Hill v. Hartog

Annotate this Case

658 P.2d 1206 (1983)

John F. HILL, Plaintiff and Respondent, v. Dale HARTOG, James C. Hartog, and David B. Roberts, Defendants and Appellant.

No. 17933.

Supreme Court of Utah.

February 9, 1983.

*1207 Robert Neeley, Ogden, Merrill G. Hansen, Craig P. Orrock, Salt Lake City, for defendants and appellant.

C.C. Patterson, Bruce R. Baird, Ogden, for plaintiff and respondent.

OAKS, Justice:

In this lessor's action for default in the payment of rent on a lease agreement, the district court entered a judgment on a special verdict against defendants for $20,000. Only defendant Roberts appeals, seeking reversal or a new trial because the district court excluded the testimony of his codefendants as to (1) whether or not the lease instrument was final and binding, and (2) whether appellant was a lessee or merely a guarantor of the lease.

Respondent owned real property in Layton, Utah. He was approached by defendant Dale Hartog and representatives of Tunex regarding the construction and lease of a building on his property in which Dale Hartog wanted to operate a Tunex franchise. On October 8, 1976, a document (apparently provided by Tunex) entitled "Proposed Lease" was executed by respondent as "landlord" and by defendants Dale Hartog, his father James Hartog, and his brother-in-law David B. Roberts (appellant) as "tenants." The lease term was twenty years. Rent was $917 per month. (A provision for two percent annual increases was subsequently waived by the respondent lessor.)[1] Respondent expended $60,000 to construct a building in accordance with Tunex specifications, and defendant Dale Hartog began operating his business in January, 1977.

The business failed to make a profit, and defendants became delinquent in the rent payments after May, 1980. In October, 1980, defendant Dale Hartog surrendered the premises to respondent. In December, 1980, respondent filed a complaint against all three defendants, alleging breach of the lease and praying for damages of $7,338 for delinquent rent and $172,800 for prospective rent under the lease provisions. Appellant Roberts answered separately, denying that he had executed the lease, denying that he was liable under its terms for any rent, and moving to dismiss the complaint for failure to state a claim upon which relief could be granted.

*1208 In the order which resulted from a pretrial conference, the court found, upon a stipulation by respondent and defendants Hartog, that these parties had executed the lease and that it was "in fact breached for failure to pay rent and by abandonment of leasehold property." The court further found that between respondent and the defendants Hartog the only issue to be tried was the amount of damages respondent sustained as a result of the breach. Since appellant denied having executed the lease and denied any cause of action as to him, the district court certified two questions for trial: (1) whether appellant in fact executed the lease, and (2) whether he was liable for any of the damages sustained by plaintiff. In its special verdict, the jury found that the lease was valid, that all three defendants had signed it as lessees, and that respondent was entitled to $20,000 in damages.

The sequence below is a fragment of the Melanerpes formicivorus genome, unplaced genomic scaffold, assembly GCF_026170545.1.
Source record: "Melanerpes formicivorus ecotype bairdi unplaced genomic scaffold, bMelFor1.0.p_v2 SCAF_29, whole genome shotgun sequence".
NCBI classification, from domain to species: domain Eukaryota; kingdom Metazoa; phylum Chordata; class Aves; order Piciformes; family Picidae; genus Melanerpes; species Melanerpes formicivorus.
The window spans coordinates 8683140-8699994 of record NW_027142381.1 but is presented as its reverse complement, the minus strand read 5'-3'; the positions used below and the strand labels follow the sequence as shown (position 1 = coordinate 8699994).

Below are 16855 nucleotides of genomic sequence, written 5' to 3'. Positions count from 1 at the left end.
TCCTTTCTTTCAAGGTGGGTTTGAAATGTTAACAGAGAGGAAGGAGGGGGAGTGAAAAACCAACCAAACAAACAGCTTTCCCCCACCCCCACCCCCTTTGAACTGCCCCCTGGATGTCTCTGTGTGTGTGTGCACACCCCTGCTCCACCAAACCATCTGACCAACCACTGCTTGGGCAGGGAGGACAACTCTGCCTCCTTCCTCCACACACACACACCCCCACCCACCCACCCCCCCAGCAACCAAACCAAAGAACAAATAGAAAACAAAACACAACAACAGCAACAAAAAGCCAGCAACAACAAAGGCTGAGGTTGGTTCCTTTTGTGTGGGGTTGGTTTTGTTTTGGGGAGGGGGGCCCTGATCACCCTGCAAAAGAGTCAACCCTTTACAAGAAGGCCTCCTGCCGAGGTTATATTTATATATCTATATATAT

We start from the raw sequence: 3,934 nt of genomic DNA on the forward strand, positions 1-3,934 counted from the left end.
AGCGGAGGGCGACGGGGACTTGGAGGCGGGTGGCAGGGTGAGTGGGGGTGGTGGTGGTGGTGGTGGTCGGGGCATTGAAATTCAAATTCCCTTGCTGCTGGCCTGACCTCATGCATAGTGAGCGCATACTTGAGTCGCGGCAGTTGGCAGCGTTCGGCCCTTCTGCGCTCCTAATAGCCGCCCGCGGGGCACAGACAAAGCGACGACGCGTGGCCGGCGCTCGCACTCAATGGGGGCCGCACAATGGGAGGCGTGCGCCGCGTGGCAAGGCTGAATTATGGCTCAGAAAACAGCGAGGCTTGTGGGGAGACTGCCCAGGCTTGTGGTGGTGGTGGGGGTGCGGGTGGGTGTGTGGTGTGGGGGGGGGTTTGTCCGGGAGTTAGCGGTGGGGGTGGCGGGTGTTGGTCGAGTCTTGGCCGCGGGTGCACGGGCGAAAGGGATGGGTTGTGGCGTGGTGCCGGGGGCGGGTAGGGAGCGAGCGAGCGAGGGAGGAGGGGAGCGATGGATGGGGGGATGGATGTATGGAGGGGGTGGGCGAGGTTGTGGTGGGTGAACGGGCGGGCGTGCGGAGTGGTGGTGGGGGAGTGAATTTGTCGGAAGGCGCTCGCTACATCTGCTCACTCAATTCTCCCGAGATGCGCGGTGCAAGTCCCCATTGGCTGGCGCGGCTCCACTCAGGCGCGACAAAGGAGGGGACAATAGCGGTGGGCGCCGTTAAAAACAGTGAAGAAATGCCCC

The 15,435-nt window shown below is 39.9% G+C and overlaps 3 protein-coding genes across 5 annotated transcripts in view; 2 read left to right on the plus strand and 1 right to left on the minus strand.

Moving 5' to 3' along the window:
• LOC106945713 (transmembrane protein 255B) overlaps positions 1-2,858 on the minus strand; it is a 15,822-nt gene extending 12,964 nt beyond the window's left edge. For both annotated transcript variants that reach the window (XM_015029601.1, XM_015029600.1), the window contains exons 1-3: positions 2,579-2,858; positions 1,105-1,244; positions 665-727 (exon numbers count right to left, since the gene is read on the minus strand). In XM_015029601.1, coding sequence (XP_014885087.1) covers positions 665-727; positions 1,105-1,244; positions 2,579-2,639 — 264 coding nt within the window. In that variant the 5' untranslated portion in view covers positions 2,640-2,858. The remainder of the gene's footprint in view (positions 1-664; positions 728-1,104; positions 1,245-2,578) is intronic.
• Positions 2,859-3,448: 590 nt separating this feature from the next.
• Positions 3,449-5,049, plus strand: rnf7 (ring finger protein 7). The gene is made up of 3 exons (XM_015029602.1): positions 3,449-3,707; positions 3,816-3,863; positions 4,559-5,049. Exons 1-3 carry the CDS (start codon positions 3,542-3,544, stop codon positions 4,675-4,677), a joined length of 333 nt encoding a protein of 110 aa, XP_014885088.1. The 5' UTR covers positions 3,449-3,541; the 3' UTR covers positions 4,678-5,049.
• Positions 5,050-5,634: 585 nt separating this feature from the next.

1. Appellant's main contention at trial was that the document titled "Proposed Lease" was never more than a preliminary document without legal force. The district court refused to permit appellant's codefendants to testify as to their understanding of whether the executed document was a final agreement. Appellant argues that as to him, the issue of the validity of the lease had been preserved at pretrial, and that the exclusion of this testimony was erroneous and prejudiced him by leaving his own testimony uncorroborated.

The trial court's exclusion of the Hartogs' testimony concerning the finality of the lease was error. Earlier in the trial proceedings, outside the presence of the jury, the district court had ruled that because of their pretrial stipulation, the Hartogs would not be allowed to present evidence challenging the validity of the lease, but that "Mr. Roberts, of course, has the issue open," and would be permitted "to look into that question."

Evidence which is incompetent as to one party or for one purpose cannot be excluded if it is admissible as to another party or for another purpose. State v. Cooper, 114 Utah 531, 538, 201 P.2d 764, 768 (1949); Sine v. Harper, 118 Utah 415, 423-24, 222 P.2d 571, 576 (1950); Hockett v. Salem Private Schools, 279 Or. 453, 455-56, 568 P.2d 663, 664 (1977); 29 Am.Jur.2d Evidence §§ 262-63 (1967). To avoid prejudice to codefendants or confusion of the jury in such instances, our rules require the court, on request, to "restrict the evidence to its proper scope and instruct the jury accordingly." Utah R.Evid. 6; 75 Am.Jur.2d Trial §§ 171-72 (1974). Hence, while the Hartogs could not have testified to the finality of the lease as to themselves, their testimony on this issue was admissible for the limited purpose of corroborating appellant's contention that, as to him, the lease instrument was not final and binding. The exclusion of this evidence was error.[2]